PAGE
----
Finding Haven

Today I officially “come out” publicly as a writer. I am finally rebranding my blog to reflect what this is actually all about – Finding Haven.

My name is Haven Wilvich.

That may seem like a simple statement but it took me a long time and a winding path to get there.

I grew up in a Fundamentalist cult and a community that had very rigid views of binary, pre-determined gender and sexuality. I didn’t know any out gay people growing up and I didn’t even hear the word Transgender until I was in college. When I first came to my Christian university, I was still very much a model of the rigid beliefs that had been hammered into me over time. I was very conservative and the first time the LGBTQ group on campus approached me with a petition, I balked at it and turned them away (politely).

Shockingly, it was my theology classes the next year that helped me change my views. I had a series of excellent teachers who slowly helped me break down and analyze my beliefs non-judgmentally and without a pre-determined outcome. They gave me the space to eventually realize that I wasn’t practicing something I believed but rather parroting what I had been taught. So I opened my mind a bit and started trying to figure out what I actually wanted to believe.

It was during that time that I first saw an event advertised on campus for a panel of pastors talking about homosexuality in the church. I decided to push my boundaries and attend, hiding in the back row of a large classroom. What I saw for the first time there was passionate Christians talking about how queerness and faith didn’t have to be opposed but rather could be accepted and loved. I was intrigued and decided to start paying more attention to the LGBTQ group on campus.

The next event I attended was a Transgender Panel. It was my first time even hearing of the word and it definitely pushed my comfort boundaries. But seeing out and proud trans people for the first time was eye opening. I came away from that event resolved to learn more about the LGBTQ community and become an “ally.”

I still didn’t realize that I was trans at that point because I thought that to do that you had to look a certain way, be very feminine (binary), and “pass” as a cisgender woman. I knew that I would never be able to pass so I continued to ignore my latent gender feelings.

The LGBTQ discussion group that I began attending was called SPU Haven.

Over the next couple years I became a loyal member and began calling myself a “gender non-conforming ally.” I eventually moved into leadership of the group and that’s when the shit hit the fan.

You see, homosexuality at our conservative university was considered to be in violation of the “Lifestyle Expectations Clause” that they made all incoming staff and students sign. What “homosexual behavior” actually meant, no one knew. But it did mean that our group found itself the center of controversy.

The university Administration decided at one point that we were pushing the boundaries too much and told us that they were disbanding the group. That we “no longer existed” and couldn’t meet on campus. Well of course being the baby activists we were, we kept meeting but this time in a open space instead of a reserved room. It harmed our ability to actually be a safe space but it got their attention.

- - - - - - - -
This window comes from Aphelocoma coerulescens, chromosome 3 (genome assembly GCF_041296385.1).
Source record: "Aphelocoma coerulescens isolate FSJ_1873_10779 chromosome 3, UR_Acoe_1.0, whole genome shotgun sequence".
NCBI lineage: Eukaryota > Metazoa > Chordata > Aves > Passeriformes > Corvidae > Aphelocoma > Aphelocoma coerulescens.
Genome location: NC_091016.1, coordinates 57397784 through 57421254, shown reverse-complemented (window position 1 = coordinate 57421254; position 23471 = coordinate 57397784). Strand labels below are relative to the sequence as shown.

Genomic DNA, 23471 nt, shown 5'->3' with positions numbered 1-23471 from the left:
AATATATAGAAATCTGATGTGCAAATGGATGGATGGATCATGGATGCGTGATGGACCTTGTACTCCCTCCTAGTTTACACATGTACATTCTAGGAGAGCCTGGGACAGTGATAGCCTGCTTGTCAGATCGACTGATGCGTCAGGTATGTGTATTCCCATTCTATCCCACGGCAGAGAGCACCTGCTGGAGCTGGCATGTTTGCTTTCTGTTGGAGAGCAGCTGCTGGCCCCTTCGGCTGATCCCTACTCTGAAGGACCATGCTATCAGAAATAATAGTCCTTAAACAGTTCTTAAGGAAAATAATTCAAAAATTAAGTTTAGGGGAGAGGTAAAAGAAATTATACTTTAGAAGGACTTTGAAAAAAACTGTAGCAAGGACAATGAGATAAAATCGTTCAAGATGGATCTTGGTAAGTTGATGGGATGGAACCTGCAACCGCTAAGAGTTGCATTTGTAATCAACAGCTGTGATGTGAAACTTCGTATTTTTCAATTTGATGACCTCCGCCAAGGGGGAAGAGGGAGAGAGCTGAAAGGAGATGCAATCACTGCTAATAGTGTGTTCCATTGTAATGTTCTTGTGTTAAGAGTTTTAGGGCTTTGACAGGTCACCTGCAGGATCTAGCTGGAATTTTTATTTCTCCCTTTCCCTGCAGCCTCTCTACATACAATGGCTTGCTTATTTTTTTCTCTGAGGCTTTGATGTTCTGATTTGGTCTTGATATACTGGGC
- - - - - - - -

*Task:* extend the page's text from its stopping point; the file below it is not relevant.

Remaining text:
Word of this ban eventually reached the local news sources, then other news sources across the country, and finally a group of alumni who organized a letter writing campaign. It was an intense 6 weeks where I found myself on the cover of the school newspaper every week. But eventually we scared the Administration enough that they privately apologized and gave us back our meeting space. A few years later, the group became an officially funded club.

My activism history was shaped by that experience of having to fight for my space. It took me a long time for my work to become truly intersectional, but that group planted a seed and was incredibly important to who I became.

So when I was looking at choosing a new name for myself to reflect my feminine and genderqueer reality, I chose Haven. It means sanctuary, safe space, and respite. Which is what I strive to continue becoming.

The path to coming out can be long and winding

It’s been 7 years since I finished college but I’ve been thinking recently about why I was so closeted there, even to myself. And I think a lot of it is because my sexuality is so tied up in gender and I didn’t have the words even then to see or describe myself. There were also some major barriers that got in my way.

When I first came to University, I was probably one of the most conservative people there, even at my conservative evangelical college. I was just coming out of my fundamentalist homeschooling experience and starting to actually see parts of the world on my own for the first time. And while I was starting to be a little more open to HEARING new ideas, I definitely wasn’t very open to the prospect of changing what I believed. My parents didn’t want me to attend because it was clearly a “liberal” school where they taught evolution. So I came armed with an entire box of books on how to refute evolutionist teachers and “prove” 7 day creationism.

At that point in my life I had never knowingly met an out gay person and I had never even heard of trans people, much less the concept of nonbinary identity. But I was admittedly a very sensitive and naive kid who in part because I wasn’t exposed to a traditional schooling system, hadn’t had much of my gender nonconformity questioned.